Kevin Jairaj-USA TODAY Sports
The Nuggets could still improve their roster by moving up in the draft.
The 2020 NBA Draft is now just two days away and the Denver Nuggets — who have the 22nd overall pick in the draft — have championship aspirations for the 2020-21 season after reaching the Western Conference Finals last season.
With only a $9.3 million mid-level exception and minimum contracts to offer free agents from opposing teams, the Nuggets may already looking to add talent to their roster by other means.
However, while trading for a player that’s already in the league is a distinct possibility, so is trading up for a prospect in the upcoming draft. Denver Stiffs has taken a look at three players who the Nuggets should have interest in on Nov. 18, should they be willing to move up one or multiple spots.
Devin Vassell, Florida State
Florida State wing Devin Vassell is one of the better prospects in the 2020 NBA Draft and is projected to be a lottery pick. He can have a long, productive NBA career because of the two main skills he possesses: perimeter shooting and impactful defense.
Standing at 6’6” with a 6’10” wingspan, Vassell has great length as a wing and his physical profile is a strength of his when you factor in his athleticism.
Of course, Vassell uses this to his advantage defensively, where his instincts and motor already allow him to be an impactful player on that end. Offensively, it enhances his production in transition (1.41 points per possession), as a cutter (1.16 points per possession) and when crashing the offensive glass (1.21 points per possession).
There are going to be many that remember Vassell from a video that circulated showing a wonky shooting form that made it look like he had made an unnecessary and possibly troubling change to his mechanics.
here is the aforementioned deleted Devin Vassell video. Imagine thinking you can delete something off the internet pic.twitter.com/eDLX9fXQzA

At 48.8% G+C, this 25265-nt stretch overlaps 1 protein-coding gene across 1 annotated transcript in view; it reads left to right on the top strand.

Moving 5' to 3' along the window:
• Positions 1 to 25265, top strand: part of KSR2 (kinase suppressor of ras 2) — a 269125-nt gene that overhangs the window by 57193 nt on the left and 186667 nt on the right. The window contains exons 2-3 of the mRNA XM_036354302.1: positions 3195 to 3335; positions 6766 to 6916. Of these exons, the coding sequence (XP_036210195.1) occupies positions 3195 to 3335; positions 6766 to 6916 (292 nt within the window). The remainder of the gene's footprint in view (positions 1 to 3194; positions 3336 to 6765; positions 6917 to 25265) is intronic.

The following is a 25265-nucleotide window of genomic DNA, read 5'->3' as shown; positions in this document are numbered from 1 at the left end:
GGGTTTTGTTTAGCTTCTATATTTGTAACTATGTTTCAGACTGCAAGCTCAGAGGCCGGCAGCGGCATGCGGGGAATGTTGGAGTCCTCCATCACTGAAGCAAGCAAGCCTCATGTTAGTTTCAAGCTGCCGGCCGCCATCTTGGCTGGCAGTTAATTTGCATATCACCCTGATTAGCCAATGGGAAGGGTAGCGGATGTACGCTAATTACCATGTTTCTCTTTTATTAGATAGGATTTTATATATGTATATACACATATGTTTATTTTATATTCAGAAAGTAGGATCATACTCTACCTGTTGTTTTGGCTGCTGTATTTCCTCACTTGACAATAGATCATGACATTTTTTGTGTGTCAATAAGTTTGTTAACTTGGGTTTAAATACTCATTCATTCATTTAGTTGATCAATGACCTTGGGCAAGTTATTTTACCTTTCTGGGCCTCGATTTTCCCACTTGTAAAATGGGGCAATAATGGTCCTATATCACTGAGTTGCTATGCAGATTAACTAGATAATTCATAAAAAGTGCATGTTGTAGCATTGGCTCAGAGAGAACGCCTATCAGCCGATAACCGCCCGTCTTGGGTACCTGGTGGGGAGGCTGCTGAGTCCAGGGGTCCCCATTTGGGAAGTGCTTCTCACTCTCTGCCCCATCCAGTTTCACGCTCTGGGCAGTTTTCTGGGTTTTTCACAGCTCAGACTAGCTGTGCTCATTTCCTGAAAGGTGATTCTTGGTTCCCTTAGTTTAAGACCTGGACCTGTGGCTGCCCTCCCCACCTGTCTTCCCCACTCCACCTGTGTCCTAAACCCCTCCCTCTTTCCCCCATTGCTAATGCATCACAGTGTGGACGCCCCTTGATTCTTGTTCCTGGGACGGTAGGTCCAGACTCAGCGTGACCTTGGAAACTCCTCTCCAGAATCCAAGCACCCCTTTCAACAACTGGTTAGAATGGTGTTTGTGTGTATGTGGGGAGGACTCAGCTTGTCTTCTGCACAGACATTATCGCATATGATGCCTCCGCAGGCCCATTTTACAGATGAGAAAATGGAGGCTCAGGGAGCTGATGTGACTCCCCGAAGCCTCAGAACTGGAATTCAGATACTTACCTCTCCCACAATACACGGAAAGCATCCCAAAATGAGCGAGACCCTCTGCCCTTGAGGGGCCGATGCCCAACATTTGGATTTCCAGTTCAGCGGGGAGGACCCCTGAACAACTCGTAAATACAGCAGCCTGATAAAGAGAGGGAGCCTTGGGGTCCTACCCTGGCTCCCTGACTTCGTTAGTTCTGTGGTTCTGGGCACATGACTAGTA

— Bootum (@DaRealBootum) October 15, 2020
However, Vassell says he’s made no change to his shooting form at all.
That should remove all concerns about the impact he can make in the league.
For a team with championship aspirations, the Nuggets’ have surprisingly few wings that fit the three-and-D archetype, unusual in it’s infrequency among recent champions. Vassell would join Gary Harris as the only wing who plays such a role in Denver.
Desmond Bane, TCU
Maturity is the buzzword when it comes to TCU’s Desmond Bane. Another player who can fit the three-and-D mold, Bane is also a solid ball-handler, finisher and facilitator.
Although at 22, Bane isn’t the ideal age for teams looking to draft younger talent, his measurables (6’6” and 214 pounds but with a 6’4” wingspan) is the only concern that should concern anyone. That’s particularly true for a team like the Nuggets, who already have quite a few young players on the team.
Aside from being a skilled wing, Bane is a strong and fluid athlete that uses his experience, basketball IQ and motor to make a consistent impact.
Strangely, Bane is only considered a mid-to-late first round prospect; that likely is a factor of his age. However, there could be some smart team out there that tries to pick him up right outside of the lottery.
Perhaps Denver is that team. While not quite as athletic, Bane may already be the player that everyone thought Gary Harris would be — and four years younger at that.
Kira Lewis Jr., Alabama
Over the last two seasons, Lewis has made a name for himself, securing SEC All-Freshman honors in 2018-19 and being named to the All-SEC first team in 2019-20. Interestingly, Lewis has a couple of distinct similarities to Sexton, namely their speed and tendency to be tested as pick-and-roll defenders.
However, aside from being a threat in transition, Lewis has grown as a facilitator and spot-up shooter. Playing for a young team, Lewis could fit right in as a player who plays fast and attacks before defenses are set. As he develops and adds to his game, he could be a sixth man type scorer.
Defensively, Lewis has potential due to his quickness and length but he has a slight frame and isn’t always assertive. This is the biggest question for Lewis and could be the difference between him playing 12-15 minutes per game (or not at all) and 18-25 minutes per game.
This pick is more dependent upon how any potential trade talks that Denver has with the New Orleans Pelicans go than anything else, as Lewis’ best shot to be in the Nuggets rotation would be if backup point guard Monte Morris is included in a trade package for Jrue Holiday.
Lewis is currently projected to be drafted in the mid-to-late first round.